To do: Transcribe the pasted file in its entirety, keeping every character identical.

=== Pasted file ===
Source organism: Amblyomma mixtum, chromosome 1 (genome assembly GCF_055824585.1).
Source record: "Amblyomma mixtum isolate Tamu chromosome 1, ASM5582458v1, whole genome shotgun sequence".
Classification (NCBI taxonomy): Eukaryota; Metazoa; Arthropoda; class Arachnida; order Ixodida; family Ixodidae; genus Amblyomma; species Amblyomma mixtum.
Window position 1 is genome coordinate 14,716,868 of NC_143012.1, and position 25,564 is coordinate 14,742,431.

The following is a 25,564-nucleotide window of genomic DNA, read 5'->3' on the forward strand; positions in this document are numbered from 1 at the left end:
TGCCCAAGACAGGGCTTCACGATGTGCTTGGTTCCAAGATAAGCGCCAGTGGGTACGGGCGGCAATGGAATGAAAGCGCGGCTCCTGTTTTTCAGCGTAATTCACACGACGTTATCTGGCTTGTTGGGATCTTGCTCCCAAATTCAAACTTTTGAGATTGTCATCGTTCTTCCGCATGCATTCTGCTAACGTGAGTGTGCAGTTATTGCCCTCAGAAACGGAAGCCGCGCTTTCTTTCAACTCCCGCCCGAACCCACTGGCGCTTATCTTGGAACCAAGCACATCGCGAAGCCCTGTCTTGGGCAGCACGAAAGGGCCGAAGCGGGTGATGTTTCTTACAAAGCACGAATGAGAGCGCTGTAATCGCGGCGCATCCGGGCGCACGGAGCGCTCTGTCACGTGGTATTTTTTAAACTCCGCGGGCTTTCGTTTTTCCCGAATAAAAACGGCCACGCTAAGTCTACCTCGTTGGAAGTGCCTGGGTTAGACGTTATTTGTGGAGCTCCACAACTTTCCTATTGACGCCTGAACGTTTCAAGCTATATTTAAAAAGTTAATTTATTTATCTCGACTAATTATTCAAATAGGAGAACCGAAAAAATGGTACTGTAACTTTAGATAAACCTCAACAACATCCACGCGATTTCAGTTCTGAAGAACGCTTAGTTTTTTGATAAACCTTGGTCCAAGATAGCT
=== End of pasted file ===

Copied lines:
Source organism: Amblyomma mixtum, chromosome 1 (genome assembly GCF_055824585.1).
Source record: "Amblyomma mixtum isolate Tamu chromosome 1, ASM5582458v1, whole genome shotgun sequence".
Classification (NCBI taxonomy): Eukaryota; Metazoa; Arthropoda; class Arachnida; order Ixodida; family Ixodidae; genus Amblyomma; species Amblyomma mixtum.
Window position 1 is genome coordinate 14,716,868 of NC_143012.1, and position 25,564 is coordinate 14,742,431.

The following is a 25,564-nucleotide window of genomic DNA, read 5'->3' on the forward strand; positions in this document are numbered from 1 at the left end:
TGCCCAAGACAGGGCTTCACGATGTGCTTGGTTCCAAGATAAGCGCCAGTGGGTACGGGCGGCAATGGAATGAAAGCGCGGCTCCTGTTTTTCAGCGTAATTCACACGACGTTATCTGGCTTGTTGGGATCTTGCTCCCAAATTCAAACTTTTGAGATTGTCATCGTTCTTCCGCATGCATTCTGCTAACGTGAGTGTGCAGTTATTGCCCTCAGAAACGGAAGCCGCGCTTTCTTTCAACTCCCGCCCGAACCCACTGGCGCTTATCTTGGAACCAAGCACATCGCGAAGCCCTGTCTTGGGCAGCACGAAAGGGCCGAAGCGGGTGATGTTTCTTACAAAGCACGAATGAGAGCGCTGTAATCGCGGCGCATCCGGGCGCACGGAGCGCTCTGTCACGTGGTATTTTTTAAACTCCGCGGGCTTTCGTTTTTCCCGAATAAAAACGGCCACGCTAAGTCTACCTCGTTGGAAGTGCCTGGGTTAGACGTTATTTGTGGAGCTCCACAACTTTCCTATTGACGCCTGAACGTTTCAAGCTATATTTAAAAAGTTAATTTATTTATCTCGACTAATTATTCAAATAGGAGAACCGAAAAAATGGTACTGTAACTTTAGATAAACCTCAACAACATCCACGCGATTTCAGTTCTGAAGAACGCTTAGTTTTTTGATAAACCTTGGTCCAAGATAGCT